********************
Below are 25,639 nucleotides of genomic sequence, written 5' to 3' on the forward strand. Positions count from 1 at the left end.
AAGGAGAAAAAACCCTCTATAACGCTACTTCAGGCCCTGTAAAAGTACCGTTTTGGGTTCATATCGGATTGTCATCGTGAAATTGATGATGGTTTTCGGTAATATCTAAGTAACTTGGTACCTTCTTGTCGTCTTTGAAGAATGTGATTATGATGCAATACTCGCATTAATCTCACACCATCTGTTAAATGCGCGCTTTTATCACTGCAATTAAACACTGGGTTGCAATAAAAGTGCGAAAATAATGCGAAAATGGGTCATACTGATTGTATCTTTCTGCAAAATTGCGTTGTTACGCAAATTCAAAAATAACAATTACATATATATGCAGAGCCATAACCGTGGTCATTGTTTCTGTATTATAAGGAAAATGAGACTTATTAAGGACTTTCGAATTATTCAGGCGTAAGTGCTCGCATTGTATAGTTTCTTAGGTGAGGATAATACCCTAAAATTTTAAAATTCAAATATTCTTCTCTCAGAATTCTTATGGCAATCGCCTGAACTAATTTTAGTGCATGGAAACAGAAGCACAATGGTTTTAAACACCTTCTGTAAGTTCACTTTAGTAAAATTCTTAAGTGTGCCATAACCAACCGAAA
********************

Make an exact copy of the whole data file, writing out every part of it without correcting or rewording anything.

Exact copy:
Below are 25,639 nucleotides of genomic sequence, written 5' to 3' on the forward strand. Positions count from 1 at the left end.
AAGGAGAAAAAACCCTCTATAACGCTACTTCAGGCCCTGTAAAAGTACCGTTTTGGGTTCATATCGGATTGTCATCGTGAAATTGATGATGGTTTTCGGTAATATCTAAGTAACTTGGTACCTTCTTGTCGTCTTTGAAGAATGTGATTATGATGCAATACTCGCATTAATCTCACACCATCTGTTAAATGCGCGCTTTTATCACTGCAATTAAACACTGGGTTGCAATAAAAGTGCGAAAATAATGCGAAAATGGGTCATACTGATTGTATCTTTCTGCAAAATTGCGTTGTTACGCAAATTCAAAAATAACAATTACATATATATGCAGAGCCATAACCGTGGTCATTGTTTCTGTATTATAAGGAAAATGAGACTTATTAAGGACTTTCGAATTATTCAGGCGTAAGTGCTCGCATTGTATAGTTTCTTAGGTGAGGATAATACCCTAAAATTTTAAAATTCAAATATTCTTCTCTCAGAATTCTTATGGCAATCGCCTGAACTAATTTTAGTGCATGGAAACAGAAGCACAATGGTTTTAAACACCTTCTGTAAGTTCACTTTAGTAAAATTCTTAAGTGTGCCATAACCAACCGAAA